As she waited in a long line to enter the tent behind Longfellow Hall for her official diploma ceremony, Justina Wang reflected on her time at the Harvard Graduate School of Education (HGSE) and the importance of her degree. Since mid-May, Wang has been putting her master’s in education from the Education Policy and Management program to good with the Chicago Public Schools system as a positive behavioral support specialist. She headed to the job as soon as she was done with her finals, and made a quick return trip to Harvard for Commencement.
“All of these things we have been talking about [at HGSE] have been playing out in the real world,” said Wang, who only regretted one thing about her time at Harvard. “I wish,” she said, “it could have been longer.”
To kick off the diploma ceremony, HGSE Dean Kathleen McCartney took the podium, encouraging students to cheer for the faculty and staff at HGSE, and their families and friends, which they did with verve. She then offered some parting thoughts.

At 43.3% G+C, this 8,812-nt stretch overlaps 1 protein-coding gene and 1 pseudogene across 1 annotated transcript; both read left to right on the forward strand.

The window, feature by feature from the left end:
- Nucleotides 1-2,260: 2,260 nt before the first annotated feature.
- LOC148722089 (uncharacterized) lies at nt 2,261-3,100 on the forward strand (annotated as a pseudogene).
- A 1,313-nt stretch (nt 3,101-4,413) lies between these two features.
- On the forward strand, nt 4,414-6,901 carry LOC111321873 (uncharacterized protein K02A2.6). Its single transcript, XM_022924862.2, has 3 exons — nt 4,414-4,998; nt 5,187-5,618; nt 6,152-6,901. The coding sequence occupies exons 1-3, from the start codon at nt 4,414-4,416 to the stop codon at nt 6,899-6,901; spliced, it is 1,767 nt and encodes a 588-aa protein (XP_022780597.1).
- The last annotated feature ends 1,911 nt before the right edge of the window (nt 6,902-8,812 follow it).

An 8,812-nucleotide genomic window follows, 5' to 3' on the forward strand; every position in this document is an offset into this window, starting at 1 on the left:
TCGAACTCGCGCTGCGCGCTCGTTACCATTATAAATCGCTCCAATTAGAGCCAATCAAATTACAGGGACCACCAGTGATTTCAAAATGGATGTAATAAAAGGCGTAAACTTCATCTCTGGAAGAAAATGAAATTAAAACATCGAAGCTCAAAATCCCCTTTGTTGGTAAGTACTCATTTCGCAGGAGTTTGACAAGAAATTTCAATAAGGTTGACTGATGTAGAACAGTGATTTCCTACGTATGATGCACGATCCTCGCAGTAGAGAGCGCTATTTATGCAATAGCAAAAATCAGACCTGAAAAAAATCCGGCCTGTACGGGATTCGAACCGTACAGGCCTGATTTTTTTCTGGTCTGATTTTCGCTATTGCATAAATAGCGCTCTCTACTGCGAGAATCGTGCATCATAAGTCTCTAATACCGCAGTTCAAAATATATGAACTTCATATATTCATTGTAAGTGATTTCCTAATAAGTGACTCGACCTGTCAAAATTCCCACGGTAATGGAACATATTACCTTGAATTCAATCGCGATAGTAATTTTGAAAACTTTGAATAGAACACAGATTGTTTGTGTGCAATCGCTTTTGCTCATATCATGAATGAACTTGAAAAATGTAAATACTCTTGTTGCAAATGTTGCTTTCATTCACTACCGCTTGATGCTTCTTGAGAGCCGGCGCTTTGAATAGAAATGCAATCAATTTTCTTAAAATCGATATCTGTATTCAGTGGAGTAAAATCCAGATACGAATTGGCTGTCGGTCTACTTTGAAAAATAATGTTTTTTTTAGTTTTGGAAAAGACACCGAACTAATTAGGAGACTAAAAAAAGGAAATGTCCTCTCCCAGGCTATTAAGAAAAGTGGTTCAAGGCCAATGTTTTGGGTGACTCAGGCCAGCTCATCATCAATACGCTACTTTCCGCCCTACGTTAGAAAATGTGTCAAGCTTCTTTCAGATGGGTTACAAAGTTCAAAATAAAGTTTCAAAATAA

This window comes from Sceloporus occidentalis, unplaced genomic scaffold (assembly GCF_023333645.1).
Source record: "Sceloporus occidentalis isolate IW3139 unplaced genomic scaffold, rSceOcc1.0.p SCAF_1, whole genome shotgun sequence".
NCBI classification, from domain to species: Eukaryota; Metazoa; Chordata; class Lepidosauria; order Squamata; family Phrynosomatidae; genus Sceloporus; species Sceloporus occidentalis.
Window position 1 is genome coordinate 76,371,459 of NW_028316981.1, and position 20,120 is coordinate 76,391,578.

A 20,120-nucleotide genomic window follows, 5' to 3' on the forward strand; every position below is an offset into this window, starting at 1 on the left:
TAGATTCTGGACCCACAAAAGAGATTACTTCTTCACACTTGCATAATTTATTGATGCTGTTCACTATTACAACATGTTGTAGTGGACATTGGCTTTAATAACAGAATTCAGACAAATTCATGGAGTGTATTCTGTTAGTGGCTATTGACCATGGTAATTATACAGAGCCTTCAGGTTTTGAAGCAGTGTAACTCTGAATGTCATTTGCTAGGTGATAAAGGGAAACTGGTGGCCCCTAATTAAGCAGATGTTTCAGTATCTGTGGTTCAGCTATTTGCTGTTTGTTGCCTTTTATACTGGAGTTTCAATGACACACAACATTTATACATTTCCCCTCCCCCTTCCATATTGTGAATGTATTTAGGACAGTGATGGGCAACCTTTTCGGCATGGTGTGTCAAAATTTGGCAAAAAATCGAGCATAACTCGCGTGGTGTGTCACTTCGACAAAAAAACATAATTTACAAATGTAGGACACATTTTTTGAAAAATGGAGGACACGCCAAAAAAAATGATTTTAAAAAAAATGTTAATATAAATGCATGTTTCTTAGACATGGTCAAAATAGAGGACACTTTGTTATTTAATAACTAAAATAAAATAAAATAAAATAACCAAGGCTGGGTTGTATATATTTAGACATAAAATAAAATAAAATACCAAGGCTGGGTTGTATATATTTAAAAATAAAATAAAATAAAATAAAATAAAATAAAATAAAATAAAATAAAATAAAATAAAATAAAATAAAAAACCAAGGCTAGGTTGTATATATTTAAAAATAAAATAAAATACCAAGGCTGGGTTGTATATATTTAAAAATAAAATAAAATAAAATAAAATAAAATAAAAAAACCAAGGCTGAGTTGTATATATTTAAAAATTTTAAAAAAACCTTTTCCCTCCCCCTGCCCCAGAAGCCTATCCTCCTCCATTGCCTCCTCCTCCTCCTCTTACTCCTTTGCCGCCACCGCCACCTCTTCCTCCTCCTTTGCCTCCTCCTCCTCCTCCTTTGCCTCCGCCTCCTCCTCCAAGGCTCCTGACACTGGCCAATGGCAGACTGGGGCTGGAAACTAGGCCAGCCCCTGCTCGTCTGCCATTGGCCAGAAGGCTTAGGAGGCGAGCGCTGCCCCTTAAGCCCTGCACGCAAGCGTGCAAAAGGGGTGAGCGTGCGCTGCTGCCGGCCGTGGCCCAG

“You are now a member of a community like no other I know. You will take sustenance from this place, for it will serve as your intellectual home now and always,” said McCartney, Gerald S. Lesser Professor in Early Childhood Development. Recalling the words of a departing student, she told the new graduates that they “have to hit the ground listening,” in order to be ready to answer important calls to action, like the fight against bullying.
“Our job as educators and parents is to support our children and their efforts to create community standards where they work and play,” she said. That work will require modeling the way forward by building open and inclusive environments where different opinions and constructive dialogue are welcome, and where “we forgive and ask for forgiveness.”
“And then,” she continued, “we need to talk honestly about these efforts with the children in our lives.”
‘Inspired by the Harvard experience’
Jesus Manuel Alvarado Rivera emerged from under the tent where he had just received his Harvard Law School (HLS) degree with a megawatt smile and a death grip on his new L.L.M. diploma.